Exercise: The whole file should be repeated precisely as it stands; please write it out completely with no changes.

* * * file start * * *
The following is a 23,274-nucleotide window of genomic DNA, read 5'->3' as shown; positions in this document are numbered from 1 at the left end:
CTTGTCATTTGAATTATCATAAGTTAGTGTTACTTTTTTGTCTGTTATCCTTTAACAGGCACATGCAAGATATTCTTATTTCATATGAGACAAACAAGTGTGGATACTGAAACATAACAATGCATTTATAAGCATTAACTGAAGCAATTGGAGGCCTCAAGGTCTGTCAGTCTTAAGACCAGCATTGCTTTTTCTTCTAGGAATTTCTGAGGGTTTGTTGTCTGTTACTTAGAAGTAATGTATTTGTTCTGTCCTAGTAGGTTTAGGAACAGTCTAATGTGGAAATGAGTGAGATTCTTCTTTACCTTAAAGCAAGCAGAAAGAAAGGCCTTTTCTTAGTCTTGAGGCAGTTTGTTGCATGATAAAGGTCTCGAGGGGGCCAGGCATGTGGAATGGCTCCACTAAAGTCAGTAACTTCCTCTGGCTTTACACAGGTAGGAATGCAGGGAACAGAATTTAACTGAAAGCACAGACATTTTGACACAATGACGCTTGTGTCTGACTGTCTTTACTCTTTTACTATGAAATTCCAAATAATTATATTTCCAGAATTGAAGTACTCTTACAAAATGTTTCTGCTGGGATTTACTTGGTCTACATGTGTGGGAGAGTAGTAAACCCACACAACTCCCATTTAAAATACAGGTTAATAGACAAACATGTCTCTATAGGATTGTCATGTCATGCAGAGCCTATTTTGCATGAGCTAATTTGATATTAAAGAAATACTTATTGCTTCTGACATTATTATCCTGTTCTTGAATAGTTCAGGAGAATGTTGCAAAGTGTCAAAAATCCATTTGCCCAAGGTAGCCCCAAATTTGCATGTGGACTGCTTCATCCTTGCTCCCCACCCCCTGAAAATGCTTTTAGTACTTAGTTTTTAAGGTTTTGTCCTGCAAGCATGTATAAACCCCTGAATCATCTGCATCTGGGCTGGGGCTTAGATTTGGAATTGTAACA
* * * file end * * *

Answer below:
The following is a 23,274-nucleotide window of genomic DNA, read 5'->3' as shown; positions in this document are numbered from 1 at the left end:
CTTGTCATTTGAATTATCATAAGTTAGTGTTACTTTTTTGTCTGTTATCCTTTAACAGGCACATGCAAGATATTCTTATTTCATATGAGACAAACAAGTGTGGATACTGAAACATAACAATGCATTTATAAGCATTAACTGAAGCAATTGGAGGCCTCAAGGTCTGTCAGTCTTAAGACCAGCATTGCTTTTTCTTCTAGGAATTTCTGAGGGTTTGTTGTCTGTTACTTAGAAGTAATGTATTTGTTCTGTCCTAGTAGGTTTAGGAACAGTCTAATGTGGAAATGAGTGAGATTCTTCTTTACCTTAAAGCAAGCAGAAAGAAAGGCCTTTTCTTAGTCTTGAGGCAGTTTGTTGCATGATAAAGGTCTCGAGGGGGCCAGGCATGTGGAATGGCTCCACTAAAGTCAGTAACTTCCTCTGGCTTTACACAGGTAGGAATGCAGGGAACAGAATTTAACTGAAAGCACAGACATTTTGACACAATGACGCTTGTGTCTGACTGTCTTTACTCTTTTACTATGAAATTCCAAATAATTATATTTCCAGAATTGAAGTACTCTTACAAAATGTTTCTGCTGGGATTTACTTGGTCTACATGTGTGGGAGAGTAGTAAACCCACACAACTCCCATTTAAAATACAGGTTAATAGACAAACATGTCTCTATAGGATTGTCATGTCATGCAGAGCCTATTTTGCATGAGCTAATTTGATATTAAAGAAATACTTATTGCTTCTGACATTATTATCCTGTTCTTGAATAGTTCAGGAGAATGTTGCAAAGTGTCAAAAATCCATTTGCCCAAGGTAGCCCCAAATTTGCATGTGGACTGCTTCATCCTTGCTCCCCACCCCCTGAAAATGCTTTTAGTACTTAGTTTTTAAGGTTTTGTCCTGCAAGCATGTATAAACCCCTGAATCATCTGCATCTGGGCTGGGGCTTAGATTTGGAATTGTAACA